The problem is that a true passion is organic –– and not the product of a search. As the Times notes:
When children can’t find their elusive passions, yet feel compelled to proclaim one, they grab onto an interest, label it a passion and buy the requisite instrument or equipment. This is not a harmless charade, because fake passions crowd out real ones. When you are busy playing on the lacrosse field six days a week because in seventh grade you liked going to practices with your friends and your coach once mentioned you might have some talent, you may never discover that computer graphic design is your calling. When you take every opportunity to play piano daily in a band, orchestra and private lessons, you could easily miss the once-in-a-lifetime joy of being a member of a field hockey team. Pseudo passions can eat up our days and lay waste to any chance of finding real ones.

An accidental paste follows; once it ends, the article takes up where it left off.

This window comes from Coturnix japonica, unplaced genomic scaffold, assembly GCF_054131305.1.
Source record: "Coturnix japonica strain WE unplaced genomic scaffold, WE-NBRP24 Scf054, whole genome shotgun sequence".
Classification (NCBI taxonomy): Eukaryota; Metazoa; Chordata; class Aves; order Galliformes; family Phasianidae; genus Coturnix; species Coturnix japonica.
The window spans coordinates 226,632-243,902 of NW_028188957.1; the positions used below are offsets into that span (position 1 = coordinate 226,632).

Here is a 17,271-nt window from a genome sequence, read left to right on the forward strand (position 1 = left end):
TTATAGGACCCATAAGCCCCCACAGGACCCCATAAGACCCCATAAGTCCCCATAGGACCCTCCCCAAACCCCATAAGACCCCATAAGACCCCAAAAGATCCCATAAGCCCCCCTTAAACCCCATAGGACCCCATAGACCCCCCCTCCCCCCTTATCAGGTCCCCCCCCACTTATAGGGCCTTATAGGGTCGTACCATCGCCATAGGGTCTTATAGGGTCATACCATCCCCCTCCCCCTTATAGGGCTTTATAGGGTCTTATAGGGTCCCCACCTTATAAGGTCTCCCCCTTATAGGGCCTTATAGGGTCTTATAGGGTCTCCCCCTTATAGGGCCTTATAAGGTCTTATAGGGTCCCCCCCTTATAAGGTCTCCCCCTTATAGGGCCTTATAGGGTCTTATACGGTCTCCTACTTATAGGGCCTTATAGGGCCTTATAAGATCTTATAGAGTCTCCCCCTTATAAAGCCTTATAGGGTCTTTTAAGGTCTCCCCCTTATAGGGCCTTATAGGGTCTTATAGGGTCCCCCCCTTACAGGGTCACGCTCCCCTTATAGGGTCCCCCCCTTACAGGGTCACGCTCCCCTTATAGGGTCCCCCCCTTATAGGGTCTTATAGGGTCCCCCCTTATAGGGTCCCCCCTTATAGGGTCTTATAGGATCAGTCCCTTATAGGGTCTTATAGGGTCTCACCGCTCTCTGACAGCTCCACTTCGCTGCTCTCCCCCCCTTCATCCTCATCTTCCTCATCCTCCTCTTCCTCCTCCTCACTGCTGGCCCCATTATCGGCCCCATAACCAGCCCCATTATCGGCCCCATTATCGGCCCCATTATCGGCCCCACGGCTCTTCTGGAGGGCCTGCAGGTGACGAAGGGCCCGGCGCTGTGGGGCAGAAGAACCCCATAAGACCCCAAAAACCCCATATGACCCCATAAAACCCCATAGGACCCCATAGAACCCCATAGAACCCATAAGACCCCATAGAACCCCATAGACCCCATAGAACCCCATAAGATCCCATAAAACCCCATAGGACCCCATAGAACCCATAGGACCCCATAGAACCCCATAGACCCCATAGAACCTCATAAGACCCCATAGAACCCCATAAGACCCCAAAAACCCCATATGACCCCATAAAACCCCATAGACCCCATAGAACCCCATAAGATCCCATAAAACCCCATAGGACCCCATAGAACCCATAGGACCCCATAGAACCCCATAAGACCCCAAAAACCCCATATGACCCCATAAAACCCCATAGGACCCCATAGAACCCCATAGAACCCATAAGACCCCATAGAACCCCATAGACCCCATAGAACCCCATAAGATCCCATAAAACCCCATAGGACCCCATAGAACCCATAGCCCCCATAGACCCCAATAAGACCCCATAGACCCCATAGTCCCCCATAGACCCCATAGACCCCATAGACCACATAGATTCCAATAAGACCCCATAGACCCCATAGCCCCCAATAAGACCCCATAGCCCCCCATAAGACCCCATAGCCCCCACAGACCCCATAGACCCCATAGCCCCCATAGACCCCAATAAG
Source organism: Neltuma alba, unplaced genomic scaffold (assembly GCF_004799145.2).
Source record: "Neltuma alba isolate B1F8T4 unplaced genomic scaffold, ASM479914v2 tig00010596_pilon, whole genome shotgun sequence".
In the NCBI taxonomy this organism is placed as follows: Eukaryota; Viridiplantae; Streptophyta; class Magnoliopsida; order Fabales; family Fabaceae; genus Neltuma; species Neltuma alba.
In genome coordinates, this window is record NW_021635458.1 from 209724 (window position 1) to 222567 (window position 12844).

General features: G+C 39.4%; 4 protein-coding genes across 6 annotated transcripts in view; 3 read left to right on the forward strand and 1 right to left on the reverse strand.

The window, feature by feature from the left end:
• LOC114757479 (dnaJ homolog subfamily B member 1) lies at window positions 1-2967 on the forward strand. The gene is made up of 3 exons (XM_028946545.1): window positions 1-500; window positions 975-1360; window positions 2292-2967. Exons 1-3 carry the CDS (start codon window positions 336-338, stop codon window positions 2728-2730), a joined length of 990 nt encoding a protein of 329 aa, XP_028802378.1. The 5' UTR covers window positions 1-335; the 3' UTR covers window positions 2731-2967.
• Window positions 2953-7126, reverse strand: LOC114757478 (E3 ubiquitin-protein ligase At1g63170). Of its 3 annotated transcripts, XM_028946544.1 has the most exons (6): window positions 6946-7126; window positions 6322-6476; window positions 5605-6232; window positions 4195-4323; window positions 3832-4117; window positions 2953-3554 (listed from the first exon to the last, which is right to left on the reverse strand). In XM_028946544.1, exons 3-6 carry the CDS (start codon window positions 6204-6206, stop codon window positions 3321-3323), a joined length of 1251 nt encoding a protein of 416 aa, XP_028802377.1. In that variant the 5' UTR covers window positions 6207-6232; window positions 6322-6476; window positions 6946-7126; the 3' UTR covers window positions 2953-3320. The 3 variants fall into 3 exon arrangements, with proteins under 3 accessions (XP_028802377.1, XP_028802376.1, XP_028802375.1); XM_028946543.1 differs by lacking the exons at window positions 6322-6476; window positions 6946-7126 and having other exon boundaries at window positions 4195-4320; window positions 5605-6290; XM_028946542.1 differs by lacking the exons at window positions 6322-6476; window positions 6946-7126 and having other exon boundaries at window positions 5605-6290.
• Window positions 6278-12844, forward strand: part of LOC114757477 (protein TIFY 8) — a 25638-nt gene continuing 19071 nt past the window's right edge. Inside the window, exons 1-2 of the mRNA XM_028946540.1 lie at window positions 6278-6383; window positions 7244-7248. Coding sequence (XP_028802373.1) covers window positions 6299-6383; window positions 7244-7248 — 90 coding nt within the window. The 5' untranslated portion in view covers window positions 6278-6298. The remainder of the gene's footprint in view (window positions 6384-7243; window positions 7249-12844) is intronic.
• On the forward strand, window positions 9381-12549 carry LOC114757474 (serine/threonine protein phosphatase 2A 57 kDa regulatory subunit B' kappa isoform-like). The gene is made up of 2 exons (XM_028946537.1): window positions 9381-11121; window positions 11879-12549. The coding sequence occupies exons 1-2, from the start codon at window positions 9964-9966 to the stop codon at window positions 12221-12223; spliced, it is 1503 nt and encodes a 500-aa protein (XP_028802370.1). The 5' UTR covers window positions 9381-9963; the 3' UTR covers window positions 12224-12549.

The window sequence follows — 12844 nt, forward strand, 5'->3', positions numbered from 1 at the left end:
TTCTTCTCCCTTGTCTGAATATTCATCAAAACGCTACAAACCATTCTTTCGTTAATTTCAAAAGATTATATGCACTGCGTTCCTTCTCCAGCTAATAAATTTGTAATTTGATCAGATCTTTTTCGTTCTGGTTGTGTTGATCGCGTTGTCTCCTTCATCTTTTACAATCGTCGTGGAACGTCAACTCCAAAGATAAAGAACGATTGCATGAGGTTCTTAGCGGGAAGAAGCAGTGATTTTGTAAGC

We get it. We really do. We hope our children find passion in their lives, but what we hope for more is that our kids are passionately CURIOUS. Today and always.
[Check out the article here.]